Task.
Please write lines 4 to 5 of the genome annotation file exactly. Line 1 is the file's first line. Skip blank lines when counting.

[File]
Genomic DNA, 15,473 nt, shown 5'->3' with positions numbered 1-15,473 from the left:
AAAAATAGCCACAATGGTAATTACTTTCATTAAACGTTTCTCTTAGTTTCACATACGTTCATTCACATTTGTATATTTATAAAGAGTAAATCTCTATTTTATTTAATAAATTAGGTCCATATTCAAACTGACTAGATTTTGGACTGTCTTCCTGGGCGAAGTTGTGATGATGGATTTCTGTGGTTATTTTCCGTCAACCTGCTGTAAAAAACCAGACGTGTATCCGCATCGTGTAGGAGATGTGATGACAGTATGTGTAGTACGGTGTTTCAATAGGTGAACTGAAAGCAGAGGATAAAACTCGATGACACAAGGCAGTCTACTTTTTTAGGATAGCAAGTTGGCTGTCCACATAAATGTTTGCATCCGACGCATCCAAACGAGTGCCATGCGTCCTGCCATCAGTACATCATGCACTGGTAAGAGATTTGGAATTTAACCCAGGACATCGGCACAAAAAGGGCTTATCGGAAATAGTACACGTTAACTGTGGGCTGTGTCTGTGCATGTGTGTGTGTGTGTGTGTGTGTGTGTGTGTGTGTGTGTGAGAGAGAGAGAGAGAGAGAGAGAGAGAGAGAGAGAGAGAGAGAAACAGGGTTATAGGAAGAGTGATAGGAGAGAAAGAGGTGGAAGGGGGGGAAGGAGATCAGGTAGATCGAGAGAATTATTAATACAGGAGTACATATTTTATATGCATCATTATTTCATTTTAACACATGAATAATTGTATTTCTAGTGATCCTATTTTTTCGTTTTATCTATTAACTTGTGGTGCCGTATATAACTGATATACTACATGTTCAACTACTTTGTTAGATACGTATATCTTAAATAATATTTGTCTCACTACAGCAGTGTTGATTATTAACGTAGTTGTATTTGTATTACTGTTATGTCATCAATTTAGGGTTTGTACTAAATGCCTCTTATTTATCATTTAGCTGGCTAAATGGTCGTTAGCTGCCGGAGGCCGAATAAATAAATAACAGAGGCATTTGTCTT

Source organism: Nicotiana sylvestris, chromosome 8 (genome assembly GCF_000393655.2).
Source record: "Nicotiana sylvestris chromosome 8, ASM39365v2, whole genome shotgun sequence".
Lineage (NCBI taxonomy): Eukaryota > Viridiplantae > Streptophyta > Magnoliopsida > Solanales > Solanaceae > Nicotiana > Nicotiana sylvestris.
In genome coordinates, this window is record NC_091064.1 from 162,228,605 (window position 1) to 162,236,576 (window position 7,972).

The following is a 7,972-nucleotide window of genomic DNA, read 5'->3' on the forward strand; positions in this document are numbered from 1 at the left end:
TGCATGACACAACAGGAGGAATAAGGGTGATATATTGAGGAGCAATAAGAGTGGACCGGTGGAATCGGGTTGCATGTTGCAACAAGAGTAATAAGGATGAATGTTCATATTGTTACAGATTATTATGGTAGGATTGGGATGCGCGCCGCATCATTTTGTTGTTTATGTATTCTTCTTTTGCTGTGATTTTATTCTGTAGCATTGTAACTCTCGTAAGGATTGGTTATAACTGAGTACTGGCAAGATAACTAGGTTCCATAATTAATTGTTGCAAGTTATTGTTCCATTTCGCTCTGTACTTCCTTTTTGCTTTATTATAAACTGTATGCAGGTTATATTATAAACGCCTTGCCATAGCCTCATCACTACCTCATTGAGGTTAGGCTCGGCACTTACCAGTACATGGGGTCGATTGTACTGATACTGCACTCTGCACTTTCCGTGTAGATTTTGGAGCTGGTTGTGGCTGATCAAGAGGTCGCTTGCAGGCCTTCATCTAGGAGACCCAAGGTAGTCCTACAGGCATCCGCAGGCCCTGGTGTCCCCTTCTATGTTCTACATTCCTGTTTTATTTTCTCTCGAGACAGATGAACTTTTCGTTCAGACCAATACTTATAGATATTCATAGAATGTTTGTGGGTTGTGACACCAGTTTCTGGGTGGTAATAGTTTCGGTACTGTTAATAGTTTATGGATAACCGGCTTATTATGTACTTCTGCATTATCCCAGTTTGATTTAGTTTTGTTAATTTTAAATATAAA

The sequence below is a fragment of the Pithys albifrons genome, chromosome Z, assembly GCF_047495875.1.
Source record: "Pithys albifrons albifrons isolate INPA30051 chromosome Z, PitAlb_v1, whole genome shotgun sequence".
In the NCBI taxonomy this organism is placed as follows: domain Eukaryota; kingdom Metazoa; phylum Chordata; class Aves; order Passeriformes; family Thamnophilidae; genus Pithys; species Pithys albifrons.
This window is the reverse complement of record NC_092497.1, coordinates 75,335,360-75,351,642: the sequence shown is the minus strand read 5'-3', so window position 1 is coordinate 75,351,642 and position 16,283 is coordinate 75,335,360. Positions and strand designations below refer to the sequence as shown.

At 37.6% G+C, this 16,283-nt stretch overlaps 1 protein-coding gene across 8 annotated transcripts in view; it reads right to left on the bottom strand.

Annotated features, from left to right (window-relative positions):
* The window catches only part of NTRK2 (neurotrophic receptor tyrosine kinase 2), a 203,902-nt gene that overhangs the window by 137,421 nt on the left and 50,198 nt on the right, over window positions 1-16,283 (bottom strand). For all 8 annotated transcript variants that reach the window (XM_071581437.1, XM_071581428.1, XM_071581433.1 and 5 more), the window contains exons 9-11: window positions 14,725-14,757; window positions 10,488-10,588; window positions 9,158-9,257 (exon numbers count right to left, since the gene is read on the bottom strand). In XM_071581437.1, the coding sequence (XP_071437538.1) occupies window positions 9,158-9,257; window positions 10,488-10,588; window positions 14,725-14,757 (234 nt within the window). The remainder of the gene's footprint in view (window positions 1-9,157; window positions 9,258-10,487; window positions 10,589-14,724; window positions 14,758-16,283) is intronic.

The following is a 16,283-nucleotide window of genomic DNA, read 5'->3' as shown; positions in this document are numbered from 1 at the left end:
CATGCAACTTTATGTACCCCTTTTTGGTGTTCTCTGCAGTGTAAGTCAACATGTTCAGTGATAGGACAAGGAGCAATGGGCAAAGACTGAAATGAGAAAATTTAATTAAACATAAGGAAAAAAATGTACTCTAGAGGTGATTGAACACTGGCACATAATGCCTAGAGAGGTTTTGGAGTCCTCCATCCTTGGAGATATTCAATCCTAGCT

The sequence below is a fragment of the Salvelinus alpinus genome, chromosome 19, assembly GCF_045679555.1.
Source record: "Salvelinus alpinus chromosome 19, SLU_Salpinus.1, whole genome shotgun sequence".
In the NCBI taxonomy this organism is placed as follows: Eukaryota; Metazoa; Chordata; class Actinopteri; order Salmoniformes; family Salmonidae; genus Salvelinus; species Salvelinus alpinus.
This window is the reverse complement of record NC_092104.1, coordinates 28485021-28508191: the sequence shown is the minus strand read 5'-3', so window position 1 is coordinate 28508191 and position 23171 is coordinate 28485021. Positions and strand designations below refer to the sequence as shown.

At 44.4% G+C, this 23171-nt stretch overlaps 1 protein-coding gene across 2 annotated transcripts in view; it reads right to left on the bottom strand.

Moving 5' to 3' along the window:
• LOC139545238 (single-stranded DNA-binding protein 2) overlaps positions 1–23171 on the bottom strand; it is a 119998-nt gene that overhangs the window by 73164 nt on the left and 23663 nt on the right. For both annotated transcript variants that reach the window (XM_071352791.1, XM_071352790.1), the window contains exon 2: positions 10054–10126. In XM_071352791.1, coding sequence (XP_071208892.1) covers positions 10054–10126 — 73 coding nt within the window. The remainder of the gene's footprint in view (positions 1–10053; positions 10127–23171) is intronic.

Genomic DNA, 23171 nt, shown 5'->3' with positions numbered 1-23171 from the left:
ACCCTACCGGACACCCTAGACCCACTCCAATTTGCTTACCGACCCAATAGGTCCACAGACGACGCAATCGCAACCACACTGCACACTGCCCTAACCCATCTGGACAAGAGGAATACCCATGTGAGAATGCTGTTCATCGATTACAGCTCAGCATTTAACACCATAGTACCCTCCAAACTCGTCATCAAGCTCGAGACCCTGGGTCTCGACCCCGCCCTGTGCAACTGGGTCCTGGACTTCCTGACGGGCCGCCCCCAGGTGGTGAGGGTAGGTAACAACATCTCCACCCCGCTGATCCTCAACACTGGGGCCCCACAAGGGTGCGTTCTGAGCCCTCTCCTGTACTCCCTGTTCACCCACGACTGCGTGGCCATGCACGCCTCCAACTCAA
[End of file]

Source record: "Nicotiana sylvestris chromosome 8, ASM39365v2, whole genome shotgun sequence".
Lineage (NCBI taxonomy): Eukaryota > Viridiplantae > Streptophyta > Magnoliopsida > Solanales > Solanaceae > Nicotiana > Nicotiana sylvestris.